Speaking on a local TV Show, Soykan said, “there are thousands of children who are being indoctrinated at these cults […] We want justice and we don’t want any other children experience this.” He is calling for a complete and total shutdown of all religious brotherhoods and cults in the country. 

According to researcher Salim Çevik, the ruling Justice and Development Party (AKP) “maintains a special relationship [with these communities] based on a policy of carrots and sticks.” This policy is largely dominated by the ruling party making “state resources available to these religious communities in exchange for electoral support,” opines Çevik. This is typically done by providing land or financial support for religious organizations.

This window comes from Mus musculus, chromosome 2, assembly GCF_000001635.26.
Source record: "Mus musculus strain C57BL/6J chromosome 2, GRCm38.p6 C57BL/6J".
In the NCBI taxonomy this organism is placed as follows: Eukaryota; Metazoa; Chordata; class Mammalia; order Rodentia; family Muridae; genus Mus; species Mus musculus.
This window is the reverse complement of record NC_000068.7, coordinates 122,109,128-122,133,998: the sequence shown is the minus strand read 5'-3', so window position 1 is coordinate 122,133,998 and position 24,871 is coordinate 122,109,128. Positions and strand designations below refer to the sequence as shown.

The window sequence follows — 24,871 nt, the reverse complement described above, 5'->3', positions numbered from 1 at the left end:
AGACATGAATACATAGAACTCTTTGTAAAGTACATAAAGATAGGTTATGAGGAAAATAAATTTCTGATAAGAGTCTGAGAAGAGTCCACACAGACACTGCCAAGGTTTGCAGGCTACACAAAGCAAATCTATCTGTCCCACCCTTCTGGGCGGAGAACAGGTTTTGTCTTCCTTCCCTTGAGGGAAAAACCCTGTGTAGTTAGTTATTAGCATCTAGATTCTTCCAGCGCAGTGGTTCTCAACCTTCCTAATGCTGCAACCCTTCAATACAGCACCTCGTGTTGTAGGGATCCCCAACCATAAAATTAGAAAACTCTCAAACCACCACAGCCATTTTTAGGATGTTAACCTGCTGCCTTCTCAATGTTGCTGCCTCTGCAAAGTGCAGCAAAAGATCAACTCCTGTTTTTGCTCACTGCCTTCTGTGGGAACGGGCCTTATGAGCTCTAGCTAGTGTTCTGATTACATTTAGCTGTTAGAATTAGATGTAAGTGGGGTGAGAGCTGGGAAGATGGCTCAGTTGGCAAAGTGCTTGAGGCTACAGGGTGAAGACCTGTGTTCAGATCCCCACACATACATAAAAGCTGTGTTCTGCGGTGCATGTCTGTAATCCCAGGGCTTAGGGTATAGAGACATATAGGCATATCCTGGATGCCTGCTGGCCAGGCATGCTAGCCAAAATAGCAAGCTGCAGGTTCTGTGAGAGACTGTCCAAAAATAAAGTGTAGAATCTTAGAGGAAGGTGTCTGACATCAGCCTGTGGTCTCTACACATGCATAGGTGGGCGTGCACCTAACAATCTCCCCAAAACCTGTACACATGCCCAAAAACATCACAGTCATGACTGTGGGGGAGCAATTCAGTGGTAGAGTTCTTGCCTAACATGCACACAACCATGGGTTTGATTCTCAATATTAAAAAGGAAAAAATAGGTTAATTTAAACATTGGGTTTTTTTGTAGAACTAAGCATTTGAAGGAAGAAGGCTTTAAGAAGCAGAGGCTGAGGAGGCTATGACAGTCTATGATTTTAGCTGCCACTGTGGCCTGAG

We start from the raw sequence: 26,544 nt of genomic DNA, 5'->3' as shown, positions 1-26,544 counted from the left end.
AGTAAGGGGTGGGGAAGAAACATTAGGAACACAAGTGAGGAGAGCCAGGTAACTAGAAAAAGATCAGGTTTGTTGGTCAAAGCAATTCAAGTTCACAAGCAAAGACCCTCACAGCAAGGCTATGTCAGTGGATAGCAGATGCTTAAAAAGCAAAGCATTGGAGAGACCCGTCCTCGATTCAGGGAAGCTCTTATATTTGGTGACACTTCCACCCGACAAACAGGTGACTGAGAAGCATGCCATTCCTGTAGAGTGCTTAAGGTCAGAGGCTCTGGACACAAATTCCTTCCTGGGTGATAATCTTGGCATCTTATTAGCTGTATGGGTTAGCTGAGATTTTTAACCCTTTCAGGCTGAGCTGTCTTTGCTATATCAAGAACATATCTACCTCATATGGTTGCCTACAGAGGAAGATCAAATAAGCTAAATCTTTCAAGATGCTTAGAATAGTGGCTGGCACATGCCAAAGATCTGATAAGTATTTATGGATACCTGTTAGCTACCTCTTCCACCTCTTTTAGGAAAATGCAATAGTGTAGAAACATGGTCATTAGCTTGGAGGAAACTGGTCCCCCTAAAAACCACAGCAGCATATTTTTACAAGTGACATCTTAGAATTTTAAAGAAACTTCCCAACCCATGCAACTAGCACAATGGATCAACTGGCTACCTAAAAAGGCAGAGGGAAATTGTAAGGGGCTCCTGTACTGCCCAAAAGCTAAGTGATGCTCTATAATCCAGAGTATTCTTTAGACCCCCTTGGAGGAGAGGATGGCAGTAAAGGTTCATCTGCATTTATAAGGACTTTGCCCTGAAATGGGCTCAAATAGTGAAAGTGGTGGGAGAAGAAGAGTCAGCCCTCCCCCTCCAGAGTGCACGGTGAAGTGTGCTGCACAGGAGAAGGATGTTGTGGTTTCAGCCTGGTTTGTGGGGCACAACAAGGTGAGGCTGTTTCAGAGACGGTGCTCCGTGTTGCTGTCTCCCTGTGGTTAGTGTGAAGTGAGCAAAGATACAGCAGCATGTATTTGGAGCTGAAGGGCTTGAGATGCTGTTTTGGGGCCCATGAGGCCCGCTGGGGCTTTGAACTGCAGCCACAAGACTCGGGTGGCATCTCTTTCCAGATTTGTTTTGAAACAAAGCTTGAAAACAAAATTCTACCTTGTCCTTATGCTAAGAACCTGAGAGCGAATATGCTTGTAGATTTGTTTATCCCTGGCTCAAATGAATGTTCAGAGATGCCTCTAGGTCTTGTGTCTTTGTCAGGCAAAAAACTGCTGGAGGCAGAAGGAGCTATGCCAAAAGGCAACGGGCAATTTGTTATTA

A record of abuse

The brotherhoods and orders are often in the news for cases of indoctrination, child abuse, and violence. This time, in the case of forced underage marriage, it is a combination of all three and more. Soykan also revealed in his investigation that numerous officers and officials were made aware of the abuse after the victim was brought into a hospital when she was 14. Noticing the age discrepancy, a medical doctor called the police, who then questioned the family and the girl. The family lied to the police at the time, hiding the victim's real age and instead saying she was 17 and was married of her own will. Instead of asking for the victim's birth certificate, the prosecutor's office at the time requested a bone age assessment. The family used their connections and swapped their daughter with a 21-year-old woman for the test. The case was closed, and the victim was sent back with her family to endure further abuse at the hands of her husband.